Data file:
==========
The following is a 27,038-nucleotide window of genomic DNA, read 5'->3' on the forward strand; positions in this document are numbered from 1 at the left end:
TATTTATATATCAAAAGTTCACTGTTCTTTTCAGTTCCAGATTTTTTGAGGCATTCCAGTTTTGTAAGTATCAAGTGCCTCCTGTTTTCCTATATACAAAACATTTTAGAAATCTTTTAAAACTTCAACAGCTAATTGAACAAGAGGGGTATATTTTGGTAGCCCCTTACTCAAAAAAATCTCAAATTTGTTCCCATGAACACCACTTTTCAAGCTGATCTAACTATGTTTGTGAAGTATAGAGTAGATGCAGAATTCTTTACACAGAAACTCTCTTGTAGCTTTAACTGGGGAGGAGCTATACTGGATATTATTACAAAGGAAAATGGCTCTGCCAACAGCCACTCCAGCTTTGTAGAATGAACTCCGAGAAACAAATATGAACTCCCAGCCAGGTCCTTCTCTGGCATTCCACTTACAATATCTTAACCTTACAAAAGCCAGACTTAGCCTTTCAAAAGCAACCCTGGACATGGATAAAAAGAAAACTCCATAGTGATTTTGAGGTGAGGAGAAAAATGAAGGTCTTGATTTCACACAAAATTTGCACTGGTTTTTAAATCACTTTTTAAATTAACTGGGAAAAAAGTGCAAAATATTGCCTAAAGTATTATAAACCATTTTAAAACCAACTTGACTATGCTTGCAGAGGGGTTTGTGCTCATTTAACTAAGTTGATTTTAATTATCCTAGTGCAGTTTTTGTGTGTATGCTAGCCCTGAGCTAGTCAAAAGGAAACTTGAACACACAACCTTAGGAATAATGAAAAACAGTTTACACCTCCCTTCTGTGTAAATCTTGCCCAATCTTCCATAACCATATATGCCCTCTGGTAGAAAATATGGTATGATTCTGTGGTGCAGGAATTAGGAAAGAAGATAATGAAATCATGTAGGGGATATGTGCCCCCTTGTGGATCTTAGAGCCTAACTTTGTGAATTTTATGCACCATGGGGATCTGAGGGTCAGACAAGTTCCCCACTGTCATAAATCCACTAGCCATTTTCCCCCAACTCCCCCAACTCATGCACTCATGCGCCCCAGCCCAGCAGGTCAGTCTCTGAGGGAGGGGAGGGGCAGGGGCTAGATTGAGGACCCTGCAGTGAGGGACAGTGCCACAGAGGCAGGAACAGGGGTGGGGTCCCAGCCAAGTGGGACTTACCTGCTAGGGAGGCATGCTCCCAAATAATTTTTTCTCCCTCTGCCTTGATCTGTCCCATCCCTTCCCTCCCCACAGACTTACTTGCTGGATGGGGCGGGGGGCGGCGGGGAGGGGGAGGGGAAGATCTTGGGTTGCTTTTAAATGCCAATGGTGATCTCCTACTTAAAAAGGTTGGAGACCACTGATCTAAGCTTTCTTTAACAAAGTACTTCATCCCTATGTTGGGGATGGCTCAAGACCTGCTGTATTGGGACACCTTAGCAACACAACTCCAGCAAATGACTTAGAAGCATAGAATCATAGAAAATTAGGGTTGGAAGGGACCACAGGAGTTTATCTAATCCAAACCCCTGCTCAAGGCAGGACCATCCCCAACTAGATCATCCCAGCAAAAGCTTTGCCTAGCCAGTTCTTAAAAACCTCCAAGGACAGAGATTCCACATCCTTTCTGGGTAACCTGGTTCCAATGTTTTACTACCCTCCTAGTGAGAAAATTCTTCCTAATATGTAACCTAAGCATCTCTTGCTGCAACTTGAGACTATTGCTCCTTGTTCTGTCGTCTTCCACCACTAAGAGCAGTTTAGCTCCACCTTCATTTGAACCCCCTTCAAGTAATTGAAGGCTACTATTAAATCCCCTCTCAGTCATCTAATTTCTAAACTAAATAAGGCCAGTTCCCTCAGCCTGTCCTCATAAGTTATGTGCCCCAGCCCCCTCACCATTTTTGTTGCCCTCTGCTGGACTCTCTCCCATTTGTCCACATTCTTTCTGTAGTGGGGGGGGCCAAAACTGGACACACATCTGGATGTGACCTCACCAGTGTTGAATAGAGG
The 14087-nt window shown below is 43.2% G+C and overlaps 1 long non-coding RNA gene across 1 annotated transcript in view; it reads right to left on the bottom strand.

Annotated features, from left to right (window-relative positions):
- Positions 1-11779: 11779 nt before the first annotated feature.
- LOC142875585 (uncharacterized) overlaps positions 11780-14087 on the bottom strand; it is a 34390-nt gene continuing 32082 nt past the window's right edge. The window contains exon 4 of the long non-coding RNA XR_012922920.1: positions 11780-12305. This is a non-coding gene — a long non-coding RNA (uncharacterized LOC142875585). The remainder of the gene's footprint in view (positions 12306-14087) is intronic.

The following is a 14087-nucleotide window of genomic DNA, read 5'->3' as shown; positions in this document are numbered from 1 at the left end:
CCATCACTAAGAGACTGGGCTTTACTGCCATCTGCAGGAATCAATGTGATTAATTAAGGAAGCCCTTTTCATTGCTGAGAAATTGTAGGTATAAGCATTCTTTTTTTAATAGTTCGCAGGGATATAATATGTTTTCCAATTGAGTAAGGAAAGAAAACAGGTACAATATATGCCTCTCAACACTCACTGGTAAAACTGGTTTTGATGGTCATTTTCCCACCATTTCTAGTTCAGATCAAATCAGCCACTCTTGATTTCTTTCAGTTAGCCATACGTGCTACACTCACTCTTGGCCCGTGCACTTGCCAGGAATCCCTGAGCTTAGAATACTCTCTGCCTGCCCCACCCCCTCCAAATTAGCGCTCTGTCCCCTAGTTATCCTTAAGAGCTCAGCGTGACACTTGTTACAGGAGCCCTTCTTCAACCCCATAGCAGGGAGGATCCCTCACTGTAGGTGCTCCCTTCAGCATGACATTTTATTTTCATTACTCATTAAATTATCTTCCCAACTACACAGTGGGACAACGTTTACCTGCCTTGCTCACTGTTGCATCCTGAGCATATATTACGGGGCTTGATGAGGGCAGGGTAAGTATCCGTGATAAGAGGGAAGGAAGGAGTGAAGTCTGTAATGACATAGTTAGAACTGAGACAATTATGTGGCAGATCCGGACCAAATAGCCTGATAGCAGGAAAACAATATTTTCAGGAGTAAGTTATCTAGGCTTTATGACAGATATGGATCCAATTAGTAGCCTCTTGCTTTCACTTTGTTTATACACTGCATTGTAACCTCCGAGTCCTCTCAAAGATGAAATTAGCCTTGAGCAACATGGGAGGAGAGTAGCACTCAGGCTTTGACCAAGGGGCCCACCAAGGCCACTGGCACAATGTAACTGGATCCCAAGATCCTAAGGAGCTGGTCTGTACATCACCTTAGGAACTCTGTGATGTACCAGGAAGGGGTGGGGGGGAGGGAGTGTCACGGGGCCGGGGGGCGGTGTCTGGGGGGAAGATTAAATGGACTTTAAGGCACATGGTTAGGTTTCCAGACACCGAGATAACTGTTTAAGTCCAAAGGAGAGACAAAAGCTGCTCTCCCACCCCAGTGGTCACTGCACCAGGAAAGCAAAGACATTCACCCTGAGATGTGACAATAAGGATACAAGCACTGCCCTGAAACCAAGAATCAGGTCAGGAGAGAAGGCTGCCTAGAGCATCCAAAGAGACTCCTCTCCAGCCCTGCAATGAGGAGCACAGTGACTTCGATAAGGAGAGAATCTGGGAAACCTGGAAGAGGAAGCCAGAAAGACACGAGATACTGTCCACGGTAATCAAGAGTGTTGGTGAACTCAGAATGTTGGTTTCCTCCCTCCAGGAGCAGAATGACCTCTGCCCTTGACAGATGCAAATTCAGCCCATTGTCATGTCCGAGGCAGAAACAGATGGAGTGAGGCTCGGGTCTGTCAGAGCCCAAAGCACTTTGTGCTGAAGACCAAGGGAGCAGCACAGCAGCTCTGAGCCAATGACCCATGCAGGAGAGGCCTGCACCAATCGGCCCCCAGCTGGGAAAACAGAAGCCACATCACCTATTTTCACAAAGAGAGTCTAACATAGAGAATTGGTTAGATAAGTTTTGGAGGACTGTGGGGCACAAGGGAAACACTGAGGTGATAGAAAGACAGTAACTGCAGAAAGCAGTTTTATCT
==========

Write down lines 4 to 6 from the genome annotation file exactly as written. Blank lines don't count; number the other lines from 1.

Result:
Annotated features, from left to right (window-relative positions):
- Positions 1-11779: 11779 nt before the first annotated feature.
- LOC142875585 (uncharacterized) overlaps positions 11780-14087 on the bottom strand; it is a 34390-nt gene continuing 32082 nt past the window's right edge. The window contains exon 4 of the long non-coding RNA XR_012922920.1: positions 11780-12305. This is a non-coding gene — a long non-coding RNA (uncharacterized LOC142875585). The remainder of the gene's footprint in view (positions 12306-14087) is intronic.